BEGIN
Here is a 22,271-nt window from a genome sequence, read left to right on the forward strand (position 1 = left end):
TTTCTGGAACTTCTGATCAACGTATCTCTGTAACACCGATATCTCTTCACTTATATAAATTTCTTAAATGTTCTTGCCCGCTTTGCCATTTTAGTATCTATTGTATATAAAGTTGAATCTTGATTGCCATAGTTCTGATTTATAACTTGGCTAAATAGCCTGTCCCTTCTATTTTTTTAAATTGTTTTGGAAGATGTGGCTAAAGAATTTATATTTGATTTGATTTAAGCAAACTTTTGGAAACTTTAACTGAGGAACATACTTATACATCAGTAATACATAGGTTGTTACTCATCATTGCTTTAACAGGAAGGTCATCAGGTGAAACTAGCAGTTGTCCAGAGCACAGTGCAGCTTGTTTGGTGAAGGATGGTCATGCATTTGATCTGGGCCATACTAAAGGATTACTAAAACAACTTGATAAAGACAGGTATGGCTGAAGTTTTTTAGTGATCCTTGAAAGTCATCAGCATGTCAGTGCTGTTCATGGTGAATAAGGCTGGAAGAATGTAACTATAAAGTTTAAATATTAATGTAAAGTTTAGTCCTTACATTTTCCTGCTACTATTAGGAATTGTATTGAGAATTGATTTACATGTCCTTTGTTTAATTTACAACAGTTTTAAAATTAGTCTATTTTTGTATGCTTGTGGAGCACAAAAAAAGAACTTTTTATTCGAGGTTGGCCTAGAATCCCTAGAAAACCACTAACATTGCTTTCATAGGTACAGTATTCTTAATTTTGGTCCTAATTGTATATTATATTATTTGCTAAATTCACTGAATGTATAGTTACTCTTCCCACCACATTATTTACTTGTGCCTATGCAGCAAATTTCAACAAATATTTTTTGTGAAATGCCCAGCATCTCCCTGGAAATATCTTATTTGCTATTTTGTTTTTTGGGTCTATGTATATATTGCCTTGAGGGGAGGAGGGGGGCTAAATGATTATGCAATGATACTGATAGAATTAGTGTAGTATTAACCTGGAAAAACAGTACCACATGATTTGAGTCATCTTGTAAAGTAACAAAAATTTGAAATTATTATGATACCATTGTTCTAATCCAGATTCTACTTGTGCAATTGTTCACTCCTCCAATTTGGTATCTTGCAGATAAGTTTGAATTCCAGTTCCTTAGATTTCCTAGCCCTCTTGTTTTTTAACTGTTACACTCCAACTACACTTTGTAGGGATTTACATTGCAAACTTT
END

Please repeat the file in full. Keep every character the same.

Here is a 22,271-nt window from a genome sequence, read left to right on the forward strand (position 1 = left end):
TTTCTGGAACTTCTGATCAACGTATCTCTGTAACACCGATATCTCTTCACTTATATAAATTTCTTAAATGTTCTTGCCCGCTTTGCCATTTTAGTATCTATTGTATATAAAGTTGAATCTTGATTGCCATAGTTCTGATTTATAACTTGGCTAAATAGCCTGTCCCTTCTATTTTTTTAAATTGTTTTGGAAGATGTGGCTAAAGAATTTATATTTGATTTGATTTAAGCAAACTTTTGGAAACTTTAACTGAGGAACATACTTATACATCAGTAATACATAGGTTGTTACTCATCATTGCTTTAACAGGAAGGTCATCAGGTGAAACTAGCAGTTGTCCAGAGCACAGTGCAGCTTGTTTGGTGAAGGATGGTCATGCATTTGATCTGGGCCATACTAAAGGATTACTAAAACAACTTGATAAAGACAGGTATGGCTGAAGTTTTTTAGTGATCCTTGAAAGTCATCAGCATGTCAGTGCTGTTCATGGTGAATAAGGCTGGAAGAATGTAACTATAAAGTTTAAATATTAATGTAAAGTTTAGTCCTTACATTTTCCTGCTACTATTAGGAATTGTATTGAGAATTGATTTACATGTCCTTTGTTTAATTTACAACAGTTTTAAAATTAGTCTATTTTTGTATGCTTGTGGAGCACAAAAAAAGAACTTTTTATTCGAGGTTGGCCTAGAATCCCTAGAAAACCACTAACATTGCTTTCATAGGTACAGTATTCTTAATTTTGGTCCTAATTGTATATTATATTATTTGCTAAATTCACTGAATGTATAGTTACTCTTCCCACCACATTATTTACTTGTGCCTATGCAGCAAATTTCAACAAATATTTTTTGTGAAATGCCCAGCATCTCCCTGGAAATATCTTATTTGCTATTTTGTTTTTTGGGTCTATGTATATATTGCCTTGAGGGGAGGAGGGGGGCTAAATGATTATGCAATGATACTGATAGAATTAGTGTAGTATTAACCTGGAAAAACAGTACCACATGATTTGAGTCATCTTGTAAAGTAACAAAAATTTGAAATTATTATGATACCATTGTTCTAATCCAGATTCTACTTGTGCAATTGTTCACTCCTCCAATTTGGTATCTTGCAGATAAGTTTGAATTCCAGTTCCTTAGATTTCCTAGCCCTCTTGTTTTTTAACTGTTACACTCCAACTACACTTTGTAGGGATTTACATTGCAAACTTT